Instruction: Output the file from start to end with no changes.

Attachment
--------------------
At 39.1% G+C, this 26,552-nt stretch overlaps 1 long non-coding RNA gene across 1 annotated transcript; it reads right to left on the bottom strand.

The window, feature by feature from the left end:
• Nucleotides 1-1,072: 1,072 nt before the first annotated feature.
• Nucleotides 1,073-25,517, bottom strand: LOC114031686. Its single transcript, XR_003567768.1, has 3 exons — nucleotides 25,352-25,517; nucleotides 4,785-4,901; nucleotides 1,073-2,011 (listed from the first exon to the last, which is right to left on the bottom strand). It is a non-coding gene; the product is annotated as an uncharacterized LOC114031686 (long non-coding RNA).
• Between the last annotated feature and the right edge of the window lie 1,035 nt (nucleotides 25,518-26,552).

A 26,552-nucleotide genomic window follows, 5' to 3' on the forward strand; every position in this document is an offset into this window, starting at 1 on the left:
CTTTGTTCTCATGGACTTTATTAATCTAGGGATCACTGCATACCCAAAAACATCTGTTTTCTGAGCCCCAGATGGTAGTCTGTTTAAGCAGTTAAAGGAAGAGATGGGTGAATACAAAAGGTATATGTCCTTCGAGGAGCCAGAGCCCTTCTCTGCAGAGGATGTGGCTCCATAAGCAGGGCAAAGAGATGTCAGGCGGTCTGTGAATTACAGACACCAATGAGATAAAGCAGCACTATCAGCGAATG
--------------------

At 39.1% G+C, this 26,552-nt stretch overlaps 1 long non-coding RNA gene across 1 annotated transcript; it reads right to left on the bottom strand.

The window, feature by feature from the left end:
• Nucleotides 1-1,072: 1,072 nt before the first annotated feature.
• Nucleotides 1,073-25,517, bottom strand: LOC114031686. Its single transcript, XR_003567768.1, has 3 exons — nucleotides 25,352-25,517; nucleotides 4,785-4,901; nucleotides 1,073-2,011 (listed from the first exon to the last, which is right to left on the bottom strand). It is a non-coding gene; the product is annotated as an uncharacterized LOC114031686 (long non-coding RNA).
• Between the last annotated feature and the right edge of the window lie 1,035 nt (nucleotides 25,518-26,552).

A 26,552-nucleotide genomic window follows, 5' to 3' on the forward strand; every position in this document is an offset into this window, starting at 1 on the left:
CTTTGTTCTCATGGACTTTATTAATCTAGGGATCACTGCATACCCAAAAACATCTGTTTTCTGAGCCCCAGATGGTAGTCTGTTTAAGCAGTTAAAGGAAGAGATGGGTGAATACAAAAGGTATATGTCCTTCGAGGAGCCAGAGCCCTTCTCTGCAGAGGATGTGGCTCCATAAGCAGGGCAAAGAGATGTCAGGCGGTCTGTGAATTACAGACACCAATGAGATAAAGCAGCACTATCAGCGAATG